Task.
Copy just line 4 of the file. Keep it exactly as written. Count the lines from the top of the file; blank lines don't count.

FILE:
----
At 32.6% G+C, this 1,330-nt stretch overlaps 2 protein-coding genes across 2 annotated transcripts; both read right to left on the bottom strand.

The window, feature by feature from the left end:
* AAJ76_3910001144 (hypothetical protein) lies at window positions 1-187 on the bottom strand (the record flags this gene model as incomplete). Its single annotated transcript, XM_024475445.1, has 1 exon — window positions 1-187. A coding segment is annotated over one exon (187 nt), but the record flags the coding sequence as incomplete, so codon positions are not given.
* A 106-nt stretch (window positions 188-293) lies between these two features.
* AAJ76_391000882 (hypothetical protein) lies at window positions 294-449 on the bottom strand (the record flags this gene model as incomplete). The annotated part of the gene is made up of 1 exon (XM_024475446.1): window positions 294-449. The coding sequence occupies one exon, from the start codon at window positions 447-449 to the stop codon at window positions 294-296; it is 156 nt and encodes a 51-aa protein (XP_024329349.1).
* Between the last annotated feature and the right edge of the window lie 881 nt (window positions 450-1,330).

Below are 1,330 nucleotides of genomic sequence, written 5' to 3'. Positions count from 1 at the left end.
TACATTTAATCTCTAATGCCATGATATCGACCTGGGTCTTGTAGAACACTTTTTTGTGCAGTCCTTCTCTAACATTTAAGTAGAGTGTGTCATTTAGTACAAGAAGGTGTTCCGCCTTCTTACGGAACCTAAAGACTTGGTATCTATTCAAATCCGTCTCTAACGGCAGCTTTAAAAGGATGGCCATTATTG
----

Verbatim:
* A 106-nt stretch (window positions 188-293) lies between these two features.